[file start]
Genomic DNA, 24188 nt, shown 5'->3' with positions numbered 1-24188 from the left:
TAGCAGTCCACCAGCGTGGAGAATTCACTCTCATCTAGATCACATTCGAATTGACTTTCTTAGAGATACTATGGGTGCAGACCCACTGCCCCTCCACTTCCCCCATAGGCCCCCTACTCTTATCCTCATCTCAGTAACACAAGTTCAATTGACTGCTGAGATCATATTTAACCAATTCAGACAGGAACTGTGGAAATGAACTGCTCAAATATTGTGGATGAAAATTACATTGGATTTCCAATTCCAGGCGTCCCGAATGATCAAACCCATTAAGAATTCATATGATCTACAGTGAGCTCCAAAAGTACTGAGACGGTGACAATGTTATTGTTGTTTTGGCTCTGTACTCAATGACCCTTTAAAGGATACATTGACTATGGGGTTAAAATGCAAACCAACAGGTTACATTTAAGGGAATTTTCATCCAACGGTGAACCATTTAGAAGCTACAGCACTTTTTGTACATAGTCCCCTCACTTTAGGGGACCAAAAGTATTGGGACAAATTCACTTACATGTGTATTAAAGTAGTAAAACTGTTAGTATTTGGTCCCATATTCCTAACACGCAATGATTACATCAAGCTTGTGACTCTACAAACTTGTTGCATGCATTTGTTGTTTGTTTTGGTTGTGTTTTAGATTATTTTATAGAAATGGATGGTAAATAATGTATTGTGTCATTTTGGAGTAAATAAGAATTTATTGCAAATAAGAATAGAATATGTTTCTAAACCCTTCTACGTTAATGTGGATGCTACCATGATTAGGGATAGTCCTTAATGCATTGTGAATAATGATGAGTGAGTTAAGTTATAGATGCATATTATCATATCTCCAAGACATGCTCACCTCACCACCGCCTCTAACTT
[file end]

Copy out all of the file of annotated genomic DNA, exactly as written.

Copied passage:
Genomic DNA, 24188 nt, shown 5'->3' with positions numbered 1-24188 from the left:
TAGCAGTCCACCAGCGTGGAGAATTCACTCTCATCTAGATCACATTCGAATTGACTTTCTTAGAGATACTATGGGTGCAGACCCACTGCCCCTCCACTTCCCCCATAGGCCCCCTACTCTTATCCTCATCTCAGTAACACAAGTTCAATTGACTGCTGAGATCATATTTAACCAATTCAGACAGGAACTGTGGAAATGAACTGCTCAAATATTGTGGATGAAAATTACATTGGATTTCCAATTCCAGGCGTCCCGAATGATCAAACCCATTAAGAATTCATATGATCTACAGTGAGCTCCAAAAGTACTGAGACGGTGACAATGTTATTGTTGTTTTGGCTCTGTACTCAATGACCCTTTAAAGGATACATTGACTATGGGGTTAAAATGCAAACCAACAGGTTACATTTAAGGGAATTTTCATCCAACGGTGAACCATTTAGAAGCTACAGCACTTTTTGTACATAGTCCCCTCACTTTAGGGGACCAAAAGTATTGGGACAAATTCACTTACATGTGTATTAAAGTAGTAAAACTGTTAGTATTTGGTCCCATATTCCTAACACGCAATGATTACATCAAGCTTGTGACTCTACAAACTTGTTGCATGCATTTGTTGTTTGTTTTGGTTGTGTTTTAGATTATTTTATAGAAATGGATGGTAAATAATGTATTGTGTCATTTTGGAGTAAATAAGAATTTATTGCAAATAAGAATAGAATATGTTTCTAAACCCTTCTACGTTAATGTGGATGCTACCATGATTAGGGATAGTCCTTAATGCATTGTGAATAATGATGAGTGAGTTAAGTTATAGATGCATATTATCATATCTCCAAGACATGCTCACCTCACCACCGCCTCTAACTT